151.7
199.2
249.1
299.7
329.8
Intake Temp (°C)
24
26
30
34
34
36
41
42
Exhaust Temp (°C)
27
30
32
37
41
44
47
50
Temp Rise (°C)
3
4
2
3
7
8
6
8
Fan Voltage (V)
4.3
4.3
4.3
5.5
7.8
10.0
11.0
11.0
SPL (dBA@1m)
21
21
21
22
30
35
37
37
Power Factor
0.99
0.99
0.99
1.00
0.99
0.99
0.99
0.99
NOTE: The ambient room temperature during testing can vary a few degrees from review to review. Please take this into account when comparing PSU test data.

ANALYSIS

1. VOLTAGE REGULATION was good, within ±3% of the nominal values throughout the test. Both the +12V and +3.3V lines were slightly lower than nominal throughout the test, which is fairly unusual; most power supplies are slightly high.

2. EFFICIENCY was almost identical to the Rev. A1 S12-430 that we tested, which is to say that it is among the select (but growing) number of power supplies that reaches above 80%. It didn't do quite as well at the very low end of its output range, but even then the difference was rarely more than a watt or two. At 150W and above, any differences were typically less than half a percentage point and could easily be put down to sample variance.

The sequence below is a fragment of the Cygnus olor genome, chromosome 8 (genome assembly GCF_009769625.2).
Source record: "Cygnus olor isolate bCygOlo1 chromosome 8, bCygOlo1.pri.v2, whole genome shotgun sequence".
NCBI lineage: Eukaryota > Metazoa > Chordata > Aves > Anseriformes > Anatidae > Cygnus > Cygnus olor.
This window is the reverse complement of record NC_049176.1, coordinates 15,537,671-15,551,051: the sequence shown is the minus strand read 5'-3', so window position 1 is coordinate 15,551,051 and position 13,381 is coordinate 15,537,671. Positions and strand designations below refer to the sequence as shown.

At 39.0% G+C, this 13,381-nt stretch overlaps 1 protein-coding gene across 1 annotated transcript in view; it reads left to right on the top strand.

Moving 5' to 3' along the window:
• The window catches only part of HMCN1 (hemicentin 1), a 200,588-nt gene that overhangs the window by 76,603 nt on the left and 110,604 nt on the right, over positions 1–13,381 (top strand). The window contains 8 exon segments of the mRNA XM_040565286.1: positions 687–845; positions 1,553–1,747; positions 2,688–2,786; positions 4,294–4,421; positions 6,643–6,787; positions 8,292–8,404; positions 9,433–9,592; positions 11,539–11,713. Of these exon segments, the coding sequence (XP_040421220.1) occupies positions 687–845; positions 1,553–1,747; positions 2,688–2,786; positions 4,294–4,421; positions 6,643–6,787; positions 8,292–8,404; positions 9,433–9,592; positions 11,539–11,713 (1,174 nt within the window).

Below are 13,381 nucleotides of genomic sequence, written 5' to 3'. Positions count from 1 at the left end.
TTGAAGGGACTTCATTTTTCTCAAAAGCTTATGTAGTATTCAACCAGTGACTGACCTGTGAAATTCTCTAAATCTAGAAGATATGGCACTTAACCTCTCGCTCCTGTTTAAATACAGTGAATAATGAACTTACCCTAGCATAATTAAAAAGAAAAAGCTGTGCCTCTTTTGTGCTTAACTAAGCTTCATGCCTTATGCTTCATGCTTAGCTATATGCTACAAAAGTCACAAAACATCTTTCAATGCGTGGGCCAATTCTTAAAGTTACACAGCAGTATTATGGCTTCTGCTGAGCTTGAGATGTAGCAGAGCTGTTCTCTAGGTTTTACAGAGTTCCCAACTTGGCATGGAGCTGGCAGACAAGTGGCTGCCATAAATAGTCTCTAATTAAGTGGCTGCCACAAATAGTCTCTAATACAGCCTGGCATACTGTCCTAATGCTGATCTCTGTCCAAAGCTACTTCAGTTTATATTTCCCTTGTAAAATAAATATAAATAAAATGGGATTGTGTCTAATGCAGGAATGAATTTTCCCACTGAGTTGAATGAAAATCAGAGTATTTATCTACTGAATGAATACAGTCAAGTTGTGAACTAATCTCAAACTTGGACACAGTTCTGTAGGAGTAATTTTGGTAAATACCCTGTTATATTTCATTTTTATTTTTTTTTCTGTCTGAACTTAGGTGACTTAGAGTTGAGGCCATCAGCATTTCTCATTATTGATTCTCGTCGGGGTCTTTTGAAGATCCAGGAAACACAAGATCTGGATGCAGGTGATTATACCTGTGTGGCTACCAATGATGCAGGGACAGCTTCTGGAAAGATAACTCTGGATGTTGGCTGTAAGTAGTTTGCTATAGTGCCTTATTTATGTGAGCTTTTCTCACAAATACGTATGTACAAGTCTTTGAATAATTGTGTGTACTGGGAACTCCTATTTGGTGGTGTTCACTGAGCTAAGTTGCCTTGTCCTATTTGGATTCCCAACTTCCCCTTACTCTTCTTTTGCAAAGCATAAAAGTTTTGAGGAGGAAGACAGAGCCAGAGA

3. POWER FACTOR was excellent thanks to the active power factor correction circuit. A couple of times, it was so close to the ideal value of 1.0 that no difference could be measured. And, unlike some other active PFC circuits, the power factor remained above 0.99 even at the very low end.

4. TEMPERATURE & COOLING